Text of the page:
- External meatus blocked by wax
Sensorineural hearing loss
- Loss of hair cells on cochlear as increase in age
- Audiogram; High frequencies lost first, low frequencies stay in normal range, no increased air-bone gap
- Usually noticed clinically after 60
- Variability in degree of hearing loss and age of onset
- No treatment to prevent worsening
- Can cause significant social and work handicaps
- Aural hearing aids used to improve hearing
Idiopathic hearing loss
- Sudden deterioration of hearing. Ear may feel blocked
- Tinnitus and vertigo can be present
- Thought to be due to viral infection of vascular event
- Rx; bed rest and vasodilators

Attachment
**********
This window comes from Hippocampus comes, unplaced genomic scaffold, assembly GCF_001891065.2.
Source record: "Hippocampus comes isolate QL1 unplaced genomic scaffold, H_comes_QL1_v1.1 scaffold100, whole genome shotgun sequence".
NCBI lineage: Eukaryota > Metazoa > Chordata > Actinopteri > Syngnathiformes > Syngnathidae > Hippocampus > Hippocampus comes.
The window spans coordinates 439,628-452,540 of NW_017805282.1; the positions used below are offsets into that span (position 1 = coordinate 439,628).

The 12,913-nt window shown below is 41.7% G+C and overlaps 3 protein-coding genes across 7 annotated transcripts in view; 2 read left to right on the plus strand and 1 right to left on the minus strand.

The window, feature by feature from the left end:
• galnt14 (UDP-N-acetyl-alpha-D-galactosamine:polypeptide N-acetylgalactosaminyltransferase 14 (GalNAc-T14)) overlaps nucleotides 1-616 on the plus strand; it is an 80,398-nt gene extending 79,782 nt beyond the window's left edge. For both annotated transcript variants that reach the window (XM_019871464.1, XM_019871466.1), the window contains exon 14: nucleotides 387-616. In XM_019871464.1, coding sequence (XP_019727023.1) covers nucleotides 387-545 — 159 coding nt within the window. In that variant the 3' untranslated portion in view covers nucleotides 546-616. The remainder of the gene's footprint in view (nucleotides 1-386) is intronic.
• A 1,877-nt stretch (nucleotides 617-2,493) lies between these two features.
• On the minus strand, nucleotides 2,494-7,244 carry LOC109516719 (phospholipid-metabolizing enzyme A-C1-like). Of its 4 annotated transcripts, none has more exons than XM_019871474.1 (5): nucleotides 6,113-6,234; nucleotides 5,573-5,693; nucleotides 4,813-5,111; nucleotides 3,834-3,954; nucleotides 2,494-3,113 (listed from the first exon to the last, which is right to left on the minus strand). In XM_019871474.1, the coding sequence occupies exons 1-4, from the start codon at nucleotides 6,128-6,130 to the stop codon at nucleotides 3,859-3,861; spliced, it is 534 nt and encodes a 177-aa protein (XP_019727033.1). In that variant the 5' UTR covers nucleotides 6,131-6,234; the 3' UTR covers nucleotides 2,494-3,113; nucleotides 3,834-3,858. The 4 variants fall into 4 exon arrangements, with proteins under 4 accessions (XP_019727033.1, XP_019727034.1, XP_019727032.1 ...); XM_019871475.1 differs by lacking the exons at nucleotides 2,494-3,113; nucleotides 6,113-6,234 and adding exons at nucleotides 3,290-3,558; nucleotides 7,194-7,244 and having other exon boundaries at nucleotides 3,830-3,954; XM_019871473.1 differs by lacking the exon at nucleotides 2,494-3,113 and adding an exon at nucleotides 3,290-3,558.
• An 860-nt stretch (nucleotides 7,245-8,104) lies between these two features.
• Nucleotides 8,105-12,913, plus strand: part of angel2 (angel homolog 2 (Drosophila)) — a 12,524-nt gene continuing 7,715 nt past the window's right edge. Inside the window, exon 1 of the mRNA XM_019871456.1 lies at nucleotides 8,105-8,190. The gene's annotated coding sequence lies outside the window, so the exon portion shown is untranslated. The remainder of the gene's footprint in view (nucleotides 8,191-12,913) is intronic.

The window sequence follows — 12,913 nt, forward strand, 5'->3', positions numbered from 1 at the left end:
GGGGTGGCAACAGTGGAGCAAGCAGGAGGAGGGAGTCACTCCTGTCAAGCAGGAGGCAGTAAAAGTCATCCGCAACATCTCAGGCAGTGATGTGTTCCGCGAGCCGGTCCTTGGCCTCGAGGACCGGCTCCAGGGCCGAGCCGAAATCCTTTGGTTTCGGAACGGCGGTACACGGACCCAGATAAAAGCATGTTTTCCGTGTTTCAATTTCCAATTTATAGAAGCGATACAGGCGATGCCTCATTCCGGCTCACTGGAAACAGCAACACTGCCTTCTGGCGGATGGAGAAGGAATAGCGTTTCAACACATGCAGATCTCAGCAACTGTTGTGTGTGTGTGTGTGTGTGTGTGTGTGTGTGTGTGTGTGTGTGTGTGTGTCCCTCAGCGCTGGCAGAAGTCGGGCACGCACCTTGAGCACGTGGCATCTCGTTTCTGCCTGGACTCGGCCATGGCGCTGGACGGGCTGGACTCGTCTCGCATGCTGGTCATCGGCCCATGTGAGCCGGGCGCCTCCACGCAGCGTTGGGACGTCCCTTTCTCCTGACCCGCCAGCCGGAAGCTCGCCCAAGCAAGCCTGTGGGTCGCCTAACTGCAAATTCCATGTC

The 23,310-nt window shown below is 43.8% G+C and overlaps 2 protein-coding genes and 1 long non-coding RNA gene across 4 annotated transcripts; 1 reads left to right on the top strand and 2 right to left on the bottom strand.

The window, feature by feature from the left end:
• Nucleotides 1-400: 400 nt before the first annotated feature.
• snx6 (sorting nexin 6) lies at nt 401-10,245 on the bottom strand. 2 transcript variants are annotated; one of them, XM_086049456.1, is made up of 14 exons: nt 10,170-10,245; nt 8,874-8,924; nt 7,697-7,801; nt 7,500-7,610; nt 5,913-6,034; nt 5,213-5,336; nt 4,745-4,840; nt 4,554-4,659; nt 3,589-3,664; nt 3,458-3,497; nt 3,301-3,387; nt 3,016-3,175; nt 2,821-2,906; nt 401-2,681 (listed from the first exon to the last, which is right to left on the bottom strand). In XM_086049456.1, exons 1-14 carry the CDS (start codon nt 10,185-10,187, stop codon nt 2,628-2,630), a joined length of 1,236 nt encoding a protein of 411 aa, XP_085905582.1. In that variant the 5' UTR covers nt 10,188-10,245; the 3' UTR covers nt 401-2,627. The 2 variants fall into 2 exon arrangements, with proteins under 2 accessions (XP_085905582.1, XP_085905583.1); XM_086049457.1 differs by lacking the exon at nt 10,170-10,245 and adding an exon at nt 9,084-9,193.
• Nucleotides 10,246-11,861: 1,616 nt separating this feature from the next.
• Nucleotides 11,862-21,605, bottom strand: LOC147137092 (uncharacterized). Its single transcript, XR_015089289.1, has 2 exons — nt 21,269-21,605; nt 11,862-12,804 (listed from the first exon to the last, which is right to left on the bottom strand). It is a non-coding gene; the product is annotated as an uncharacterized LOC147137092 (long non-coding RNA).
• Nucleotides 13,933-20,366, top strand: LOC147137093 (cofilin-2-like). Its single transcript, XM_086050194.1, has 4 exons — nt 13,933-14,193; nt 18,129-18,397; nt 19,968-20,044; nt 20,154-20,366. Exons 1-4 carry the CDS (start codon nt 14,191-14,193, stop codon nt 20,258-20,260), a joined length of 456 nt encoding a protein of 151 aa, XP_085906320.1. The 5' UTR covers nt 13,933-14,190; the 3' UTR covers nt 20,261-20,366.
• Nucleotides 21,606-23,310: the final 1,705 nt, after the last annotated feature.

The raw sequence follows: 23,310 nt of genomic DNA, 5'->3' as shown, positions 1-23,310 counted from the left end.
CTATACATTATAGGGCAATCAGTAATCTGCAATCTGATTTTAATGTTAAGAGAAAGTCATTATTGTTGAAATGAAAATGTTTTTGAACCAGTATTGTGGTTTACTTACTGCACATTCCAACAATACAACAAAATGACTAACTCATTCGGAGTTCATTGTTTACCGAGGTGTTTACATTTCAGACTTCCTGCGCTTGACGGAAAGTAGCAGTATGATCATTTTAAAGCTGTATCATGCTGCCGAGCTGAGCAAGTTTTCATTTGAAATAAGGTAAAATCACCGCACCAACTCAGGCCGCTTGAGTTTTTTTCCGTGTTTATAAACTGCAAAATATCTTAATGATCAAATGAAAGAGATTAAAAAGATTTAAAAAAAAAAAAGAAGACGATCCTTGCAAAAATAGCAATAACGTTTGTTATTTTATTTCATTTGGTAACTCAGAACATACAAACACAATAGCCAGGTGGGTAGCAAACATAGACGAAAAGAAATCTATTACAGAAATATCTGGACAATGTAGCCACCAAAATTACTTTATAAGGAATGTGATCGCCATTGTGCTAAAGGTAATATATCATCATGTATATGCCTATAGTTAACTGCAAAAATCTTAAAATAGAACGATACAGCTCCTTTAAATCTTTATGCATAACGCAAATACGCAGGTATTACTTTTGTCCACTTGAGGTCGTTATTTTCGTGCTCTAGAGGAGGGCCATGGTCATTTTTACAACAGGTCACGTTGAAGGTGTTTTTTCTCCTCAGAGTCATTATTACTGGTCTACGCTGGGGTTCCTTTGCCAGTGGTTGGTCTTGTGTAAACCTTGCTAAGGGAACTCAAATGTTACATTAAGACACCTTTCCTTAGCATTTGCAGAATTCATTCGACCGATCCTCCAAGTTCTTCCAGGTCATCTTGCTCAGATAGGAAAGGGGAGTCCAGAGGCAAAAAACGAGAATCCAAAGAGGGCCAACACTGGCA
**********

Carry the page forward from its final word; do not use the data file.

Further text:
- Systemic aminoglycosides
- Cytotoxic agents
- Salicylates and quinine cause reversible damage
- Can cause hearing loss and imbalance as can affect cochlear and/or labyrinth.
- Tumours of CNVIII
- Causes progressive unilateral hearing loss and tinnitus
- Investigate with MRI
- Rx; surgical removal
Conductive hearing loss
Classified according to the anatomical location of the pathology
External auditory meatus
- Wax; removal by cotton buds usually impacts wax and worsens obstruction.
- Rx; soften using sodium bicarbonate TDS or hydrogen peroxide then syringe or remove by blunt hook.
- Keratosis obturans; accumulation of desquamated skin which can erode the canal
- Exostoses; bony growths which occlude external meatus. Common in swimmers. No treatment needed unless causing problems.
- Perforation; traumatic or due to chronic otitis media.
- Rx; either heal naturally or tympanoplasty carried out
- Discontinuity of ossicles
- New bone growth in middle ear causes fusion of stapes footplate to oval window
- Causes conductive hearing loss in young adults
- Ear drum looks normal on examination
- Often a family Hx
- Pregnancy worsens symptoms
- Rx; surgery or hearing aid